Religious Tours in the Post-Coronavirus World

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With the rallying suggestions and requests from the experts, the annual Muslim pilgrimage to Mecca in Saudi Arabia, scheduled for late July, can stand canceled. The Saudi authorities already canceled Umrah in March. They are expected to suspend Hajj as well, owing to the ongoing health crisis that has gripped a large part of the world’s population.

Hajj is just one example. Millions of people go on religious tours every year worldwide. India, too, has its own share of pilgrimages, attracting people from around the globe. Vaishno Devi, Shirdi, Tirupati, Rameswaram, Ajmer, Mathura, and more.

Of course, for as long coronavirus lasts in the country, these places are likely to remain shut. But even after that, a host of measures must be placed considering the large crowd that these places swarm with and how that can possibly risk another wave of contagion. While the local governments and authorities would be tasked to ensure social distancing and adequate arrangements for the public’s health safety, it’s also essential for each pilgrim to be on alert, follow the basic guidelines and protocols, and decide for their own wellbeing before venturing out.

So, have you been looking to go on any religious tour in India, even after the country is done with coronavirus, you must heed to different aspects of the trip concerning your health. Especially if you’re above 55 years of age, despite the nod from the authorities, the trip demand extra precautions, care, and thorough planning.

For the starters, you want to avoid peak season when these religious destinations get the most footfalls. Stay as away from crowds as possible. In that, also pick religious destinations that don’t usually get very crowded. India is blessed with many pilgrimages. So, you will have options.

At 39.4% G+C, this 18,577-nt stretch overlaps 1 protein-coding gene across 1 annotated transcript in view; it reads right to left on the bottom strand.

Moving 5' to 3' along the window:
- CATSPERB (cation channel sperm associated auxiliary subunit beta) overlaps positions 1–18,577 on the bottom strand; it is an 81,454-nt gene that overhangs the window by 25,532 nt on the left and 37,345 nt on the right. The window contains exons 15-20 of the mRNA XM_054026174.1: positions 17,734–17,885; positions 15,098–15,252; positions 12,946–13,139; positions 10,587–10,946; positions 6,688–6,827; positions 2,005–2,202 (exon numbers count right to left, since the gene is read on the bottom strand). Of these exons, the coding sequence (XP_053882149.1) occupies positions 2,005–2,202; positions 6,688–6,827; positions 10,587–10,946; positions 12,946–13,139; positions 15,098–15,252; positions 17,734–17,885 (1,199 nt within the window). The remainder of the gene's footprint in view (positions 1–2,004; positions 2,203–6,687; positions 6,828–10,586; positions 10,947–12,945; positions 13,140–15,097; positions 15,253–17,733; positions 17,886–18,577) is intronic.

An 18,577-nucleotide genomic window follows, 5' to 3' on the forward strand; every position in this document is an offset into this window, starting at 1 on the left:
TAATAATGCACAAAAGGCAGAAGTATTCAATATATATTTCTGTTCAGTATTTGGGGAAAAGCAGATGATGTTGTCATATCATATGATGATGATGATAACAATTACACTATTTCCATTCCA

Forward, always keep an eye on the advisories of the central and state government, as well as the authorities who manage these religious places. Listen to what they have to say. If they are advising against this visit, cancel the trip. If they are asking you to follow health guidelines, follow those guidelines. In case if they leave the visit solely on your discretion, consider various other factors and decide on it thoughtfully.

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Instead of planning and booking this religious trip all by yourself, it would do well to work along with a travel agency. Not only will they book your transportations and hotels, but they would also ensure your safety. Having an experienced travel agent by your side to assist yourself will make planning a safe and satisfying religious tour so much easier. They will extend their expertise, suggesting what’s safe and not, what you should do and avoid, and so forth.

In the post-coronavirus world, religious trips might not be what they once used to be. A lot would change in how these trips are held, arranged, and enjoyed. If you’re planning to visit any pilgrimage in India in the near future, it’s essential that you accommodate these changes and redefine your expectations.

Religious Tours in the Post-Coronavirus World

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